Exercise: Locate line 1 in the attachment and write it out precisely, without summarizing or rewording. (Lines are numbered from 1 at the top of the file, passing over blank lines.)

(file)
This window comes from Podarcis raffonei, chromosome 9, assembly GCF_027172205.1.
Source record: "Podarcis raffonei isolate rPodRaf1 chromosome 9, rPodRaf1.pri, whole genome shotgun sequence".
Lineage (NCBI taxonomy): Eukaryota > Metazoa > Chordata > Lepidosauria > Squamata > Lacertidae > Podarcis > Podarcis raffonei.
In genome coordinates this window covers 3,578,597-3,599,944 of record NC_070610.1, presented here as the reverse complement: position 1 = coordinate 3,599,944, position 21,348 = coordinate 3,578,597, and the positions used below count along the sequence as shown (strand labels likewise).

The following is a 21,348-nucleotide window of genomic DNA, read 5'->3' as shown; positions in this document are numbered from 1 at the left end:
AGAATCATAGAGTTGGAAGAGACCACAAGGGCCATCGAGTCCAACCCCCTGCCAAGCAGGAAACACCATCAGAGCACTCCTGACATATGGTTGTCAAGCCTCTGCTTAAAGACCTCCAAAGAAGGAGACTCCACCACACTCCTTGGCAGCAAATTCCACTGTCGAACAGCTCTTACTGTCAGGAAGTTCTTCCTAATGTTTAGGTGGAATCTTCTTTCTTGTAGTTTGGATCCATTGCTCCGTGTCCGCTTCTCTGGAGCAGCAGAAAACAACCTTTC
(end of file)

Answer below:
This window comes from Podarcis raffonei, chromosome 9, assembly GCF_027172205.1.